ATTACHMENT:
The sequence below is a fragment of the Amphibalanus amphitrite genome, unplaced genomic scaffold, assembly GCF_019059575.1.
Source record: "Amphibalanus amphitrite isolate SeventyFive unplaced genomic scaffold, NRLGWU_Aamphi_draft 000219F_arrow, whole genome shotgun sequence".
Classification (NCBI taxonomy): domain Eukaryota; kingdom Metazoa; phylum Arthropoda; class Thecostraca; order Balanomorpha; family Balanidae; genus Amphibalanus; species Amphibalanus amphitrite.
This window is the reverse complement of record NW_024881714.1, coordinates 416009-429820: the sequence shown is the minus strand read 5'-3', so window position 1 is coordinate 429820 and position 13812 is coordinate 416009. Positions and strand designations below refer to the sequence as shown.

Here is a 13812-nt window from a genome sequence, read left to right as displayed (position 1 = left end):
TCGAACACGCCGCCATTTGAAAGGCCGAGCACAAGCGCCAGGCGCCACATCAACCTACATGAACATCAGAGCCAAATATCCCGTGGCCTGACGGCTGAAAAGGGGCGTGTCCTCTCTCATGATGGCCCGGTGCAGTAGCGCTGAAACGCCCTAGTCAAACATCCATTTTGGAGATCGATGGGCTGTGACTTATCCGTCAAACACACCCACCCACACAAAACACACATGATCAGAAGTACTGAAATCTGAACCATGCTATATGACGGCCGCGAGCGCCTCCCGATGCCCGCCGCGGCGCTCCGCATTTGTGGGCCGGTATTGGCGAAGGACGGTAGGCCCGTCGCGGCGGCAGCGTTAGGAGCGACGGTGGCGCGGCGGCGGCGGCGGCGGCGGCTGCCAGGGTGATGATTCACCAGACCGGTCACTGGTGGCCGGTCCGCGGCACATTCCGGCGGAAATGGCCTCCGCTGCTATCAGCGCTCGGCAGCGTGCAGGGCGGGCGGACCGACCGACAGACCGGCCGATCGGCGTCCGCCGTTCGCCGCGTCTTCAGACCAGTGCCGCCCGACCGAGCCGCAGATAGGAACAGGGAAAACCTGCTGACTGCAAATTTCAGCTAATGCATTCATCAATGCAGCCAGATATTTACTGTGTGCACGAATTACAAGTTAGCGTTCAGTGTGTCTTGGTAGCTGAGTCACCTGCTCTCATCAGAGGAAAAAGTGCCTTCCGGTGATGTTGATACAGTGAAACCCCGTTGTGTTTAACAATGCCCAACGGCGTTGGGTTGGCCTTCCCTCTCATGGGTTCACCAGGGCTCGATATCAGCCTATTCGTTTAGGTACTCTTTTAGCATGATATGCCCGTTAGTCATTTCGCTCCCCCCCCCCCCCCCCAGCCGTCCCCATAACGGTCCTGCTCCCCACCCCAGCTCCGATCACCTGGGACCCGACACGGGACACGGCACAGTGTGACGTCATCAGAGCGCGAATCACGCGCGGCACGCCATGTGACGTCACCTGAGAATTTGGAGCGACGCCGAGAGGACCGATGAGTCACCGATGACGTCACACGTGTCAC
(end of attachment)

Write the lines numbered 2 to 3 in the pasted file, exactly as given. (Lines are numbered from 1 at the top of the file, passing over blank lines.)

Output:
Source record: "Amphibalanus amphitrite isolate SeventyFive unplaced genomic scaffold, NRLGWU_Aamphi_draft 000219F_arrow, whole genome shotgun sequence".
Classification (NCBI taxonomy): domain Eukaryota; kingdom Metazoa; phylum Arthropoda; class Thecostraca; order Balanomorpha; family Balanidae; genus Amphibalanus; species Amphibalanus amphitrite.